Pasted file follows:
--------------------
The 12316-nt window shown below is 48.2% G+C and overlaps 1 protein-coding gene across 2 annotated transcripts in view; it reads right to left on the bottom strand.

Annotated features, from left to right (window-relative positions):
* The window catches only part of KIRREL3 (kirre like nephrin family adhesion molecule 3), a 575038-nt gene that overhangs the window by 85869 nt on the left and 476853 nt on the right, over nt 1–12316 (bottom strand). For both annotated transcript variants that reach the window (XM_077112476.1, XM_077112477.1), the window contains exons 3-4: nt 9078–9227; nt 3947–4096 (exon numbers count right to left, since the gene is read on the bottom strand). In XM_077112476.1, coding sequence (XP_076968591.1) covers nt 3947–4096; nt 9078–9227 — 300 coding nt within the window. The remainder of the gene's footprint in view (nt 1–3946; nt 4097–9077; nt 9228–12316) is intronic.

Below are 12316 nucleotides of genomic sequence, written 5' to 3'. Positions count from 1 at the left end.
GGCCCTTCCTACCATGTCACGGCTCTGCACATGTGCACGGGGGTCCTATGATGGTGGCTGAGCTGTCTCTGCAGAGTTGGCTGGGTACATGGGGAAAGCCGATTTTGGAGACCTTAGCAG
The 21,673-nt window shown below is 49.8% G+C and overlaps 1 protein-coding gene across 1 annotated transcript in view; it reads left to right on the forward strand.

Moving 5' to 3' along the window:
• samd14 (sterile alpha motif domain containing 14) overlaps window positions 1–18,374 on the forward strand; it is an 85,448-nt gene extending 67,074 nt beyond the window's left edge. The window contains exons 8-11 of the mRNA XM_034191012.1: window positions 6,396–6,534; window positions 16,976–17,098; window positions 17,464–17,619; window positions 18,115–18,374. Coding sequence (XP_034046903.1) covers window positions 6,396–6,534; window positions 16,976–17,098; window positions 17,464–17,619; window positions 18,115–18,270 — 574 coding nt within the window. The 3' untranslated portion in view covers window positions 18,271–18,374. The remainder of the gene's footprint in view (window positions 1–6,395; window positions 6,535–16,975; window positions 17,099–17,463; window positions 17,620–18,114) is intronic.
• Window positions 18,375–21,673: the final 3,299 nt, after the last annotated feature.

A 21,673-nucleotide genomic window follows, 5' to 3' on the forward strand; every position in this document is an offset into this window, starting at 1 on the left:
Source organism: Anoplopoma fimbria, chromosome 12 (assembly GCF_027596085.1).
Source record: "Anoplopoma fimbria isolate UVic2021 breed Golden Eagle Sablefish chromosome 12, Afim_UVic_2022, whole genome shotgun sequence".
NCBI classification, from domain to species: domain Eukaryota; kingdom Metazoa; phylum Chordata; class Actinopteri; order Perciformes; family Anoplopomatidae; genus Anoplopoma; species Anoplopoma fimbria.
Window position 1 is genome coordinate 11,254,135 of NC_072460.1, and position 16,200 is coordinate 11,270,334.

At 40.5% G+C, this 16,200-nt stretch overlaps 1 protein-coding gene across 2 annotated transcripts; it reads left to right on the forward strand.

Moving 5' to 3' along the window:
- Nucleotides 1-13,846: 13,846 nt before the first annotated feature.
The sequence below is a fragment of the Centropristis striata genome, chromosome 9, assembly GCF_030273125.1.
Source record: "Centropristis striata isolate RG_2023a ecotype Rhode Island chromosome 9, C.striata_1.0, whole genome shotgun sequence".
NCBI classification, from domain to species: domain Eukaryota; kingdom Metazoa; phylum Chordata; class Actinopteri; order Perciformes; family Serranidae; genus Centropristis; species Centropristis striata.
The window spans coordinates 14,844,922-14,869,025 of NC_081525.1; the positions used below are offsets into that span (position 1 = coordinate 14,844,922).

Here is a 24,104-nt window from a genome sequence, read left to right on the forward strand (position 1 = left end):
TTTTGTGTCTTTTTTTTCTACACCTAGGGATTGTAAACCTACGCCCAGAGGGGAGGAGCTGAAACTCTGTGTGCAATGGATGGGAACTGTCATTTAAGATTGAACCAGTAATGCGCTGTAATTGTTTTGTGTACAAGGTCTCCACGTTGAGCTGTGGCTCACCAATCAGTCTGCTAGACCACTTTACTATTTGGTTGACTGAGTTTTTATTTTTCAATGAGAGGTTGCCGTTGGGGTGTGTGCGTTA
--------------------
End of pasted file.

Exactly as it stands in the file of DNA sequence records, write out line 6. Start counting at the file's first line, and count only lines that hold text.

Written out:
The 21,673-nt window shown below is 49.8% G+C and overlaps 1 protein-coding gene across 1 annotated transcript in view; it reads left to right on the forward strand.